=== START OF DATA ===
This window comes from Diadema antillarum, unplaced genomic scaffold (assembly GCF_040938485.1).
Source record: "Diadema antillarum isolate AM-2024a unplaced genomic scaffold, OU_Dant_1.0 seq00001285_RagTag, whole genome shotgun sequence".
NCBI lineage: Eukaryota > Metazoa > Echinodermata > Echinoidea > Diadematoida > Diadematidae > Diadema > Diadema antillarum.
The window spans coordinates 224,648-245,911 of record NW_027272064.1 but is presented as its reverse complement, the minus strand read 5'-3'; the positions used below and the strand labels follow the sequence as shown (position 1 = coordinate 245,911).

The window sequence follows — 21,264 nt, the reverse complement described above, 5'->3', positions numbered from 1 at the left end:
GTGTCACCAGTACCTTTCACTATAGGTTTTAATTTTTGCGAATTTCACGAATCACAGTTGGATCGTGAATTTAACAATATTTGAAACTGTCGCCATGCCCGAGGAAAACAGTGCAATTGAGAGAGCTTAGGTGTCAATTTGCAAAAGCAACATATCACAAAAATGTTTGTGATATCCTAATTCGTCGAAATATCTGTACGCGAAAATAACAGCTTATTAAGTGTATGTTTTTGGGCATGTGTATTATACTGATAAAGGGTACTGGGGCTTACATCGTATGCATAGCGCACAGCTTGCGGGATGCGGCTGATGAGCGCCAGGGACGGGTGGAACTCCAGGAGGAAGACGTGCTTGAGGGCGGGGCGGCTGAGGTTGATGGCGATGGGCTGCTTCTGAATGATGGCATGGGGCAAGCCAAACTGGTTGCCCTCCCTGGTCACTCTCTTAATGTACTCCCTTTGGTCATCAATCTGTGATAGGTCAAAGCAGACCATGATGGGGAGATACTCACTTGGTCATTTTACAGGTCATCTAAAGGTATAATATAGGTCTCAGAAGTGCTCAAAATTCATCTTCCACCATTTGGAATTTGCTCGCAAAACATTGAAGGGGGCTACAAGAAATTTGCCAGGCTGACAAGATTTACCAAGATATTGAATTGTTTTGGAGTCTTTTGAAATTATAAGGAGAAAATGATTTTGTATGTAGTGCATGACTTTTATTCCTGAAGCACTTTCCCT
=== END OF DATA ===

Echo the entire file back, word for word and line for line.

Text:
This window comes from Diadema antillarum, unplaced genomic scaffold (assembly GCF_040938485.1).
Source record: "Diadema antillarum isolate AM-2024a unplaced genomic scaffold, OU_Dant_1.0 seq00001285_RagTag, whole genome shotgun sequence".
NCBI lineage: Eukaryota > Metazoa > Echinodermata > Echinoidea > Diadematoida > Diadematidae > Diadema > Diadema antillarum.
The window spans coordinates 224,648-245,911 of record NW_027272064.1 but is presented as its reverse complement, the minus strand read 5'-3'; the positions used below and the strand labels follow the sequence as shown (position 1 = coordinate 245,911).

The window sequence follows — 21,264 nt, the reverse complement described above, 5'->3', positions numbered from 1 at the left end:
GTGTCACCAGTACCTTTCACTATAGGTTTTAATTTTTGCGAATTTCACGAATCACAGTTGGATCGTGAATTTAACAATATTTGAAACTGTCGCCATGCCCGAGGAAAACAGTGCAATTGAGAGAGCTTAGGTGTCAATTTGCAAAAGCAACATATCACAAAAATGTTTGTGATATCCTAATTCGTCGAAATATCTGTACGCGAAAATAACAGCTTATTAAGTGTATGTTTTTGGGCATGTGTATTATACTGATAAAGGGTACTGGGGCTTACATCGTATGCATAGCGCACAGCTTGCGGGATGCGGCTGATGAGCGCCAGGGACGGGTGGAACTCCAGGAGGAAGACGTGCTTGAGGGCGGGGCGGCTGAGGTTGATGGCGATGGGCTGCTTCTGAATGATGGCATGGGGCAAGCCAAACTGGTTGCCCTCCCTGGTCACTCTCTTAATGTACTCCCTTTGGTCATCAATCTGTGATAGGTCAAAGCAGACCATGATGGGGAGATACTCACTTGGTCATTTTACAGGTCATCTAAAGGTATAATATAGGTCTCAGAAGTGCTCAAAATTCATCTTCCACCATTTGGAATTTGCTCGCAAAACATTGAAGGGGGCTACAAGAAATTTGCCAGGCTGACAAGATTTACCAAGATATTGAATTGTTTTGGAGTCTTTTGAAATTATAAGGAGAAAATGATTTTGTATGTAGTGCATGACTTTTATTCCTGAAGCACTTTCCCT